36 Example: Gray to Binary Code Design a circuit to convert a 3-bit Gray code to a binary codeThe formulation gives the truth table on the rightIt is obvious from this table that X = C and the Y and Z are more complexGrayA B CBinaryx y z1 00 110 1 01 0 1
37 Gray to Binary (continued) Rearrange the table so that the input combinations are in counting order, pair rows, and find rudimentary functionsGrayA B CBinaryx y zRudimentaryFunctions of C for yRudimentary Functions of C for z0 0 00 0 11 1 10 1 00 1 11 0 01 0 11 1 0F = CF = CF = CF = CF = CF = CF = CF = C
38 Gray to Binary (continued) Assign the variables and functions to the multiplexer inputs:Note that this approach (Approach 2) reduces the cost by almost half compared to Approach 1.This result is no longer ROM-likeExtending, a function of more than n variables is decomposed into several sub-functions defined on a subset of the variables. The multiplexer then selects among these sub-functions.S1S0ABD03D02D01D00OutY8-to-1MUXCD13D12D11D10Z
39 Read Only Memory Functions are implemented by storing the truth table Other representations such as equations more convenientGeneration of programming information from equations usually done by softwareText Example 4-10 IssueTwo outputs are generated outside of the ROMIn the implementation of the system, these two functions are “hardwired” and even if the ROM is reprogrammable or removable, cannot be corrected or updated
40 Programmable Array Logic There is no sharing of AND gates as in the ROM and PLADesign requires fitting functions within the limited number of ANDs per OR gateSingle function optimization is the first step to fittingOtherwise, if the number of terms in a function is greater than the number of ANDs per OR gate, then factoring is necessary
41 Programmable Array Logic Example Equations: F1 = A B C + ABC F2 = AB + BC + ACF1 must be factored since four termsFactor out last two terms as WABCProducttermANDInputsOutputsA B C DW123W = C456F1 = X = A+ B W789101112—ABC+ ABCF2 = Y= AB + BC +AC—11—1—
42 Programmable Array Logic Example AND gates inputsACWProductterm123456789101112BDF1F2All fuses intact(always0)XFuse intactFuse blownXXXXXXXX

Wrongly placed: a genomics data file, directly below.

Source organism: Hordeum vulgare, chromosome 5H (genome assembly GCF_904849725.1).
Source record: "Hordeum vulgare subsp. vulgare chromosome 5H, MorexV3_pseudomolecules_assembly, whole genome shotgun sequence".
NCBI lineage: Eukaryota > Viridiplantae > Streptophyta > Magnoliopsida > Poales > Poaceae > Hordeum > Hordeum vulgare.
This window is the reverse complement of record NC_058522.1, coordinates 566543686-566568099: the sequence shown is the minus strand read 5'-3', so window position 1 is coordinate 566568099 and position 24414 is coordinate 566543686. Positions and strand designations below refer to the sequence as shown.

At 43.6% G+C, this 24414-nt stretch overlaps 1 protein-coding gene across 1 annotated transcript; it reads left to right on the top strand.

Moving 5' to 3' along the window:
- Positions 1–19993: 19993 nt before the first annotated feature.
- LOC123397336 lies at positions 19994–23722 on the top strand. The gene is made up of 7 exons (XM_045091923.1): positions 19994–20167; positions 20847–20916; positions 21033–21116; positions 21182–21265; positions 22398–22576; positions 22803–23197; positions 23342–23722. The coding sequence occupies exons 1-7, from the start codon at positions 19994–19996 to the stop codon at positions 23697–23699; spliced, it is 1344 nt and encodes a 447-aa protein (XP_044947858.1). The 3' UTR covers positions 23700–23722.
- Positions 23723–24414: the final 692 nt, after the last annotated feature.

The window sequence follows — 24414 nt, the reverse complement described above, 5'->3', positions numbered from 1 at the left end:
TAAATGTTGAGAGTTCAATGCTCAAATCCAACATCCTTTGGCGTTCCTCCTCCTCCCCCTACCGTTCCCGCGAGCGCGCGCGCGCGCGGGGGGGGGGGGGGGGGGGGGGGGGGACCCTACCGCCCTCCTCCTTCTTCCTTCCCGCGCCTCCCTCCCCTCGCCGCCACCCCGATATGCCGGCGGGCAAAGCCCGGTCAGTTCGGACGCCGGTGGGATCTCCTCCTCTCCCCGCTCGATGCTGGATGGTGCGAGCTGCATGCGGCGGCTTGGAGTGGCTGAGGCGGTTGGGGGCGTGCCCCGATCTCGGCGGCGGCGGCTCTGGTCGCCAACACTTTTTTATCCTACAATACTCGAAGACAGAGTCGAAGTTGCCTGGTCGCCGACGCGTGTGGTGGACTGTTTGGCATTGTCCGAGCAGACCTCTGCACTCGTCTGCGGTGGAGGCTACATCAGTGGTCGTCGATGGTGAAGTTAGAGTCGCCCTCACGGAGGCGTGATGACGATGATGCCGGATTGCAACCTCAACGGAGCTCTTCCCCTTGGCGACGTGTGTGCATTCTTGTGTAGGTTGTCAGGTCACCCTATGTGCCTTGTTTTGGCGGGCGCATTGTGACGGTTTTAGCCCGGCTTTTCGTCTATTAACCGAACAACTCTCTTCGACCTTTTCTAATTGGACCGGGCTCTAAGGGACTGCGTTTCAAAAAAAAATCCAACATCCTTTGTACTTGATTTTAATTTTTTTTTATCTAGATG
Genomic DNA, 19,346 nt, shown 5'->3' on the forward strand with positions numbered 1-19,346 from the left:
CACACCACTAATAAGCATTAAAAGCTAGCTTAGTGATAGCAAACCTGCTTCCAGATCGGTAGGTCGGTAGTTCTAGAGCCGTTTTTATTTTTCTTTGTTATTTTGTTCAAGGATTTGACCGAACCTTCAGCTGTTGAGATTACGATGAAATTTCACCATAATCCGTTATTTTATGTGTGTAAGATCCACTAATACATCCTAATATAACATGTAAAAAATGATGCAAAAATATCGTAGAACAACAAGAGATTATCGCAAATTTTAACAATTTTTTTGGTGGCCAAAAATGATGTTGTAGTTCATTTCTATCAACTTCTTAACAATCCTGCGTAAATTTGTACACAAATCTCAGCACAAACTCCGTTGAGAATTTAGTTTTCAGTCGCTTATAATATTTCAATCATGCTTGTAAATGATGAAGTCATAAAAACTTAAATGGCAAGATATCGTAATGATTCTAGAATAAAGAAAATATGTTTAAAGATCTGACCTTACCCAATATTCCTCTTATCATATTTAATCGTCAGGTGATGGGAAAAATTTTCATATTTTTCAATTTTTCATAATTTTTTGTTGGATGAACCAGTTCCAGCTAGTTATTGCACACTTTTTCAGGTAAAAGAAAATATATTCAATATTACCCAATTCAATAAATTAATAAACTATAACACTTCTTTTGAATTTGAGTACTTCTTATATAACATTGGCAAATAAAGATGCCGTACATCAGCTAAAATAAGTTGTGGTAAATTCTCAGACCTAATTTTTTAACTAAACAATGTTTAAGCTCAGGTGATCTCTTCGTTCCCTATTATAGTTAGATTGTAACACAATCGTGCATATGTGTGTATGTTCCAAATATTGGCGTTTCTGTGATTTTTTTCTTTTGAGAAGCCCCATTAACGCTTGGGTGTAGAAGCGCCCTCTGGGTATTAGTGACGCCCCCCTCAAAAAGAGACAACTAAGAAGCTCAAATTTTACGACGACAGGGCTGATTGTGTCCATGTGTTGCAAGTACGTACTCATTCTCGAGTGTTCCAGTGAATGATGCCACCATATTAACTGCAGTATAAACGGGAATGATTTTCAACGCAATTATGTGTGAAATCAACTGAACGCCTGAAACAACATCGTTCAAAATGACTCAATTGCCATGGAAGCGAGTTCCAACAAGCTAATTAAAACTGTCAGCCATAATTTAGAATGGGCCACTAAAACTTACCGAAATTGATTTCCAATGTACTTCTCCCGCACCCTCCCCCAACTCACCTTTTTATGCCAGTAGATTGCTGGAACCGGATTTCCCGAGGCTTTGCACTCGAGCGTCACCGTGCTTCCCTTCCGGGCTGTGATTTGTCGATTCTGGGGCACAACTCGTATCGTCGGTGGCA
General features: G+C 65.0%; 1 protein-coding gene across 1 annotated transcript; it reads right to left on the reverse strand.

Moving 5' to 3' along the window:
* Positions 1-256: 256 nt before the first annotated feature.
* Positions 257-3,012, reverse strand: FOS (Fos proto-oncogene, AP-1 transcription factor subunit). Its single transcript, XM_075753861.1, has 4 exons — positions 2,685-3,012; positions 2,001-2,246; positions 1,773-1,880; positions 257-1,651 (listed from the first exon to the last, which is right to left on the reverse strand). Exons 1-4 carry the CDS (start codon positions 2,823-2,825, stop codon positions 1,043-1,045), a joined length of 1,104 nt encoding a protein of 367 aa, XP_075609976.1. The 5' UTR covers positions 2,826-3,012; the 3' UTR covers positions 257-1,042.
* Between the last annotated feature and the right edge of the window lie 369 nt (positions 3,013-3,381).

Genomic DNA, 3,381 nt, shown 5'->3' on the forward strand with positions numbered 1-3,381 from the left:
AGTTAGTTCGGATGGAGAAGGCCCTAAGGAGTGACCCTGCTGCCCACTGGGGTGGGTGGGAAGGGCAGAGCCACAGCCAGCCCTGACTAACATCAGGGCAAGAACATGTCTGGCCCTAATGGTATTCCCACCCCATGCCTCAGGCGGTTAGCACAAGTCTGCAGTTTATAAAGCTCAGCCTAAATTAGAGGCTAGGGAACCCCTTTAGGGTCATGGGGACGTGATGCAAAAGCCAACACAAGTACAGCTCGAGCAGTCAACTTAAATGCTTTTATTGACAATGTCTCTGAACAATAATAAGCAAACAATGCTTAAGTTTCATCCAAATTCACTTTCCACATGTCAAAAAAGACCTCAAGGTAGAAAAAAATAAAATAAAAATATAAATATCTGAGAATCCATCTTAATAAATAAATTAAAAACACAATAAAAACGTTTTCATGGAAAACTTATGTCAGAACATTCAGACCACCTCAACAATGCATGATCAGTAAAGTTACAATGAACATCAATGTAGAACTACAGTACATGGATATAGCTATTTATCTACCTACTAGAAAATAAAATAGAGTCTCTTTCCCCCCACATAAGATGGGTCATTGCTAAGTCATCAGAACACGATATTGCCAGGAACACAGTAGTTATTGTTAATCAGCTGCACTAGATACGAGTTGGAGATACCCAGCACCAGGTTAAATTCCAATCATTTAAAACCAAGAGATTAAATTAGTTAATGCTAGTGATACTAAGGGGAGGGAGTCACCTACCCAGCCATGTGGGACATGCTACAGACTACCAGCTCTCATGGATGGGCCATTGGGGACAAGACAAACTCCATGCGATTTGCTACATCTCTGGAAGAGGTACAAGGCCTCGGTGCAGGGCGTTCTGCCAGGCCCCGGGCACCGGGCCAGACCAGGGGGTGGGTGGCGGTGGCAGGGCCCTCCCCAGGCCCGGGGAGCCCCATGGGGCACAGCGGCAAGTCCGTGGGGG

43 Programmable Logic Array The set of functions to be implemented must fit the available number of product termsThe number of literals per term is less important in fittingThe best approach to fitting is multiple-output, two-level optimization (which has not been discussed)Since output inversion is available, terms can implement either a function or its complementFor small circuits, K-maps can be used to visualize product term sharing and use of complementsFor larger circuits, software is used to do the optimization including use of complemented functions
44 Programmable Logic Array Example F15ABC + A B C + A B CAB + AC + BC + A B CC00011110BCB2AB+AC+ BCK-map specificationHow can this be implemented with four terms?Complete the programming tableOutputs1234F–ABACBCInputsCABPLA programming table(T)( )Productterm
45 Programmable Logic Array Example Fuse intact1Fuse blownF2ABC43
46 Lookup TablesLookup tables are used for implementing logic in Field-Programmable Gate Arrays (FPGAs) and Complex Logic Devices (CPLDs)Lookup tables are typically small, often with four inputs, one output, and 16 entriesSince lookup tables store truth tables, it is possible to implement any 4-input functionThus, the design problem is how to optimally decompose a set of given functions into a set of 4-input two- level functions.We will illustrate this by a manual attempt
47 Lookup Table ExampleEquations to be implemented: F1(A,B,C,D,E) = A D E + B D E + C D E F2(A,B,D,E,F) = A E D + B D E + F D EExtract 4-input function: F3(A,B,D,E) = A D E + B D E F1(C,D,E,F3) = F3 + C D E F2(D,E,F,F3) = F3 + F D EThe cost of the solution is 3 lookup tables